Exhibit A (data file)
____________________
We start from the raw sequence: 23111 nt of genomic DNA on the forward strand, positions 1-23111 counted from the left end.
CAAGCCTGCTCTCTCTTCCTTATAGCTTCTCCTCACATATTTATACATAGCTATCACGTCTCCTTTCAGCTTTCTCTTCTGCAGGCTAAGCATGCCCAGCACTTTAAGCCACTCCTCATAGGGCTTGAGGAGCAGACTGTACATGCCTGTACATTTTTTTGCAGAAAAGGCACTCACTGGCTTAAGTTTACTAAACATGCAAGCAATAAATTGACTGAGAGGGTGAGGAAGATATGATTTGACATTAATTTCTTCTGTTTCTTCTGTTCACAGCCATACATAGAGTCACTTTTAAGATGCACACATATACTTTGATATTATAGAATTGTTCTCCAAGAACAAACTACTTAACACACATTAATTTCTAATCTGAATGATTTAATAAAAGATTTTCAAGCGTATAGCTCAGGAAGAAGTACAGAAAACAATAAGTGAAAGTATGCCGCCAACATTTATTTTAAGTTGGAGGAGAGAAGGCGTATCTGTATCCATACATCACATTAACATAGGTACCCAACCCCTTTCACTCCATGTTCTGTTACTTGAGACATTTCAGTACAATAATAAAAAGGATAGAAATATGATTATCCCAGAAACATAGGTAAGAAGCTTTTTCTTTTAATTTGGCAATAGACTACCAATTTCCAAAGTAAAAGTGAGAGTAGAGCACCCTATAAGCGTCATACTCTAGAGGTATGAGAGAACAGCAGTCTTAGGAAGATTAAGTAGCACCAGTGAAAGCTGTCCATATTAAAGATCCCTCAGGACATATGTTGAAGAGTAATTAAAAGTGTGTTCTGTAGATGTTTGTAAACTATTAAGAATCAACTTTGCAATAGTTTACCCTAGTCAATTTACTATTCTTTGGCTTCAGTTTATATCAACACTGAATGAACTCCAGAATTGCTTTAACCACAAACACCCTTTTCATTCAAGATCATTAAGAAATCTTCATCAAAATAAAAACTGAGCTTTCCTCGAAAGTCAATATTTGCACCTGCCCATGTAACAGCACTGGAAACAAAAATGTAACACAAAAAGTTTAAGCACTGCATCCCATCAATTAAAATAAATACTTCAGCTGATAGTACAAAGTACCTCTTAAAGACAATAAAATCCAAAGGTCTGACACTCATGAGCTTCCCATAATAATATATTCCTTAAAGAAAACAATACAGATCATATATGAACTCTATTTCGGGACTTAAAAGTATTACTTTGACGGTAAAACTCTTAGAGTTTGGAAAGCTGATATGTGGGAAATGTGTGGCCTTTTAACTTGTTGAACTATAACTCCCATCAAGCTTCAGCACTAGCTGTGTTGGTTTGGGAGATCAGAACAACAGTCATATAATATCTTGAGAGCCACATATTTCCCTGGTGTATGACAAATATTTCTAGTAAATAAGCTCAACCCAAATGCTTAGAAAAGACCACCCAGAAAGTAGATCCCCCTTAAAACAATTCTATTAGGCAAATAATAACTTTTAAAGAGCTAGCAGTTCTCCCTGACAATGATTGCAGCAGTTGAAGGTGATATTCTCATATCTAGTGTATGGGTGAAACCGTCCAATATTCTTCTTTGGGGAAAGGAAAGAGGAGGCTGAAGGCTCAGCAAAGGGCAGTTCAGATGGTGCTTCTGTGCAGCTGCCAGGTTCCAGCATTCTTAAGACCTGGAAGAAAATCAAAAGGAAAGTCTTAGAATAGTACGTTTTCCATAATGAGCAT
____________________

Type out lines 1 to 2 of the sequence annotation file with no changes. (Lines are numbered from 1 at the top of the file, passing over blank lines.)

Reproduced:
We start from the raw sequence: 23111 nt of genomic DNA on the forward strand, positions 1-23111 counted from the left end.
CAAGCCTGCTCTCTCTTCCTTATAGCTTCTCCTCACATATTTATACATAGCTATCACGTCTCCTTTCAGCTTTCTCTTCTGCAGGCTAAGCATGCCCAGCACTTTAAGCCACTCCTCATAGGGCTTGAGGAGCAGACTGTACATGCCTGTACATTTTTTTGCAGAAAAGGCACTCACTGGCTTAAGTTTACTAAACATGCAAGCAATAAATTGACTGAGAGGGTGAGGAAGATATGATTTGACATTAATTTCTTCTGTTTCTTCTGTTCACAGCCATACATAGAGTCACTTTTAAGATGCACACATATACTTTGATATTATAGAATTGTTCTCCAAGAACAAACTACTTAACACACATTAATTTCTAATCTGAATGATTTAATAAAAGATTTTCAAGCGTATAGCTCAGGAAGAAGTACAGAAAACAATAAGTGAAAGTATGCCGCCAACATTTATTTTAAGTTGGAGGAGAGAAGGCGTATCTGTATCCATACATCACATTAACATAGGTACCCAACCCCTTTCACTCCATGTTCTGTTACTTGAGACATTTCAGTACAATAATAAAAAGGATAGAAATATGATTATCCCAGAAACATAGGTAAGAAGCTTTTTCTTTTAATTTGGCAATAGACTACCAATTTCCAAAGTAAAAGTGAGAGTAGAGCACCCTATAAGCGTCATACTCTAGAGGTATGAGAGAACAGCAGTCTTAGGAAGATTAAGTAGCACCAGTGAAAGCTGTCCATATTAAAGATCCCTCAGGACATATGTTGAAGAGTAATTAAAAGTGTGTTCTGTAGATGTTTGTAAACTATTAAGAATCAACTTTGCAATAGTTTACCCTAGTCAATTTACTATTCTTTGGCTTCAGTTTATATCAACACTGAATGAACTCCAGAATTGCTTTAACCACAAACACCCTTTTCATTCAAGATCATTAAGAAATCTTCATCAAAATAAAAACTGAGCTTTCCTCGAAAGTCAATATTTGCACCTGCCCATGTAACAGCACTGGAAACAAAAATGTAACACAAAAAGTTTAAGCACTGCATCCCATCAATTAAAATAAATACTTCAGCTGATAGTACAAAGTACCTCTTAAAGACAATAAAATCCAAAGGTCTGACACTCATGAGCTTCCCATAATAATATATTCCTTAAAGAAAACAATACAGATCATATATGAACTCTATTTCGGGACTTAAAAGTATTACTTTGACGGTAAAACTCTTAGAGTTTGGAAAGCTGATATGTGGGAAATGTGTGGCCTTTTAACTTGTTGAACTATAACTCCCATCAAGCTTCAGCACTAGCTGTGTTGGTTTGGGAGATCAGAACAACAGTCATATAATATCTTGAGAGCCACATATTTCCCTGGTGTATGACAAATATTTCTAGTAAATAAGCTCAACCCAAATGCTTAGAAAAGACCACCCAGAAAGTAGATCCCCCTTAAAACAATTCTATTAGGCAAATAATAACTTTTAAAGAGCTAGCAGTTCTCCCTGACAATGATTGCAGCAGTTGAAGGTGATATTCTCATATCTAGTGTATGGGTGAAACCGTCCAATATTCTTCTTTGGGGAAAGGAAAGAGGAGGCTGAAGGCTCAGCAAAGGGCAGTTCAGATGGTGCTTCTGTGCAGCTGCCAGGTTCCAGCATTCTTAAGACCTGGAAGAAAATCAAAAGGAAAGTCTTAGAATAGTACGTTTTCCATAATGAGCAT